Choosing a CNI Network Provider for Kubernetes
The Container Network Interface (CNI) is a library definition, and a set of tools under the umbrella of the Cloud Native Computing Foundation project. For more information visit their GitHub project. Kubernetes uses CNI as an interface between network providers and Kubernetes networking.
Why Use CNI
Kubernetes default networking provider, kubenet, is a simple network plugin that works with various cloud providers. Kubenet is a very basic network provider, and basic is good, but does not have very many features. Moreover, kubenet has many limitations. For instance, when running kubenet in AWS Cloud, you are limited to 50 EC2 instances. Route tables are used to configure network traffic between Kubernetes nodes, and are limited to 50 entries per VPC. Moreover, a cluster cannot be set up in a Private VPC, since that network topology uses multiple route tables. Other more advanced features, such as BGP, egress control, and mesh networking, are only available with different CNI providers.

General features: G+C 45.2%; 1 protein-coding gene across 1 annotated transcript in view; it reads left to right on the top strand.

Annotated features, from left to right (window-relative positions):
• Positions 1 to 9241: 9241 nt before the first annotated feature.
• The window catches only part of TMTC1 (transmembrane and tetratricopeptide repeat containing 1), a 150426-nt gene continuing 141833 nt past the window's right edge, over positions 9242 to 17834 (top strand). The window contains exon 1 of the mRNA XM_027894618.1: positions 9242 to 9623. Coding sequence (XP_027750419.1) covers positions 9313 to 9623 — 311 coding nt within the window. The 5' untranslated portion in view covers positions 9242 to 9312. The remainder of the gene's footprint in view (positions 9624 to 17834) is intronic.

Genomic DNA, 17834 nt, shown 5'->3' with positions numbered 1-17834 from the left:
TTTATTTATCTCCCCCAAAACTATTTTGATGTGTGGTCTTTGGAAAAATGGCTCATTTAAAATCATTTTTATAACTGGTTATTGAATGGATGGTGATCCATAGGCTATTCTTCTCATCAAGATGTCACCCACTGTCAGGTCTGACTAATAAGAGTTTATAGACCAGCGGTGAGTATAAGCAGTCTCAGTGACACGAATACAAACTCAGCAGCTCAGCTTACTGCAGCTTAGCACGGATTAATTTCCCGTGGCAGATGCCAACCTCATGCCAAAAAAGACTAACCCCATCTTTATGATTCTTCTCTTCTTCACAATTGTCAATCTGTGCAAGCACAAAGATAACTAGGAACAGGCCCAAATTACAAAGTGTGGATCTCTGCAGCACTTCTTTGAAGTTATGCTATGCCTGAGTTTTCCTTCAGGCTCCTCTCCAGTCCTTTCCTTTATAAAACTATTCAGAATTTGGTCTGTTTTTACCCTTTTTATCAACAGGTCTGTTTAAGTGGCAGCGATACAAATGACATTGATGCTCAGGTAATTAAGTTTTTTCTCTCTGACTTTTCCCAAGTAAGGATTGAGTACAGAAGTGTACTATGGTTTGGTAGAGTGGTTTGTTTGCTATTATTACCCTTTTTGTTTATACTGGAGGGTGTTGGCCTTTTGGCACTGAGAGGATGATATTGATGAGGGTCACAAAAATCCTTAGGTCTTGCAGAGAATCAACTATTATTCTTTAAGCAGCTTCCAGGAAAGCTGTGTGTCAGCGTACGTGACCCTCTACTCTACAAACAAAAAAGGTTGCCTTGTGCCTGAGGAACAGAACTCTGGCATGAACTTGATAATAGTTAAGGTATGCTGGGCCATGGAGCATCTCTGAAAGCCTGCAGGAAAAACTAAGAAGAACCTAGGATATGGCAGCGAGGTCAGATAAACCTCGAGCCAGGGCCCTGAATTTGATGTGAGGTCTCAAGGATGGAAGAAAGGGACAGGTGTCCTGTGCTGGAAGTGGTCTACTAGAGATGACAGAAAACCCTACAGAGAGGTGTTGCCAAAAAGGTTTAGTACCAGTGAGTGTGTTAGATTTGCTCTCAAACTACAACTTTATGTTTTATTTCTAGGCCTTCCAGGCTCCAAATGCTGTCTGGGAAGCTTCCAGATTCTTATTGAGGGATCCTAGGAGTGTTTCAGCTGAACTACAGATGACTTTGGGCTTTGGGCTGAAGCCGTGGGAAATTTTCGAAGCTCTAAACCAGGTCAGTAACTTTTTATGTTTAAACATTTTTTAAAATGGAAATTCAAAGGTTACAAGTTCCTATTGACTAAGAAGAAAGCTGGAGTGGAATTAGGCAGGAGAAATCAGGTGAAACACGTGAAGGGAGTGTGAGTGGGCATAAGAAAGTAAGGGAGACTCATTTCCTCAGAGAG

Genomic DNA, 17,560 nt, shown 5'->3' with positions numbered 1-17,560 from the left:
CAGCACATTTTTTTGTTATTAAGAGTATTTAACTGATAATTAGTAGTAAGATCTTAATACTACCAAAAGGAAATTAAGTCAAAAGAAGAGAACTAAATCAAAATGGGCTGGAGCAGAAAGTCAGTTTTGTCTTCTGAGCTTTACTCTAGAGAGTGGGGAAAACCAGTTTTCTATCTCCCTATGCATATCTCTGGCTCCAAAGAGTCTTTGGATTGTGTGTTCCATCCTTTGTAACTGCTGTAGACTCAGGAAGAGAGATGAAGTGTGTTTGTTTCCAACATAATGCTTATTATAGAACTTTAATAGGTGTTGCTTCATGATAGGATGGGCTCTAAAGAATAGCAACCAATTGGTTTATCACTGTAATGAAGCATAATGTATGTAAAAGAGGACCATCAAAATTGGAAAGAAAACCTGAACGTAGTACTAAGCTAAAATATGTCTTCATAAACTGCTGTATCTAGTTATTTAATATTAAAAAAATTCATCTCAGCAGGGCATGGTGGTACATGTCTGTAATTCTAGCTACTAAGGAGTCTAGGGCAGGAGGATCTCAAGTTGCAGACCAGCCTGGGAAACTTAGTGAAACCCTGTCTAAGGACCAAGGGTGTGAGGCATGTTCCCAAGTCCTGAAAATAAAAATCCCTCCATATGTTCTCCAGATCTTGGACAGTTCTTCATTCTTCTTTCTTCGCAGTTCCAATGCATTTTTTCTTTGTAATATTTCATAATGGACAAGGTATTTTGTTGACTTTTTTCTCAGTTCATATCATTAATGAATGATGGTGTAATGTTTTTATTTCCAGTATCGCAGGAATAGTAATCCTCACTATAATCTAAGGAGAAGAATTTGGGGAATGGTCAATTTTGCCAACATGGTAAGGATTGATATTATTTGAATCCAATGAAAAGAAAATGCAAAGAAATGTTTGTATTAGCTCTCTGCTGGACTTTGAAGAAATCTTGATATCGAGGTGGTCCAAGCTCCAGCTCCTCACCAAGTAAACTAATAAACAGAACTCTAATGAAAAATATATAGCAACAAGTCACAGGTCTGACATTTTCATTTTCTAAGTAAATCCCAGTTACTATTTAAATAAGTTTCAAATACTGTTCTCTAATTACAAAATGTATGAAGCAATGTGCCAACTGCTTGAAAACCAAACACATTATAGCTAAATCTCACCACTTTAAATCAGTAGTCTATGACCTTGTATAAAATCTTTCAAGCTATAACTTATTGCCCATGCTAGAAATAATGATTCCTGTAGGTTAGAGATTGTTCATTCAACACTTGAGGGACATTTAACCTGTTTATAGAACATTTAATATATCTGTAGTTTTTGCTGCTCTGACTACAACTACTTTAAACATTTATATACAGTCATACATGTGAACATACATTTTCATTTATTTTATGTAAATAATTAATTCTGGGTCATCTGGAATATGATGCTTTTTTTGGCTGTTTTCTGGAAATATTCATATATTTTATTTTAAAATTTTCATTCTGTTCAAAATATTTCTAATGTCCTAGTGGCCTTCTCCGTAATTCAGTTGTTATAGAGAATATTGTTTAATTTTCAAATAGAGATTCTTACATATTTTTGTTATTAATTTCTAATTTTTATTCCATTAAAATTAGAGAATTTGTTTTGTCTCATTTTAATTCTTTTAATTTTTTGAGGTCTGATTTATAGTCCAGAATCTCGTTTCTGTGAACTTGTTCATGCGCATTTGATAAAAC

Choosing a Provider
Which CNI provider should I use?
The above question is repeatedly asked on the #kops Kubernetes slack channel. There are many different providers, which have various features and options. Deciding which provider to use is not a trivial decision.
I am not going to say in this blog post: “Use this provider”. There is not one provider that meets everyones needs, and there are many different options. The focus of this post is not to tell you which provider to use. The goal of this blog article is to educate and provide data so that you can make a decision.
CNI in kops
At last count, kops supports seven different CNI providers besides kubenet. Choosing from seven different network providers is a daunting task.
Here is our current list of providers that can be installed out of the box, sorted in alphabetical order.
Any of these CNI providers can be used without kops. All of the CNI providers use a daemonset installation model, where their product deploys a Kubernetes Daemonset. Just use kubectl to install the provider on the master once the K8s API server has started. Please refer to each projects specific documentation.
Summary of the Providers
Mike Stowe provided a summary of both Calico and Canal.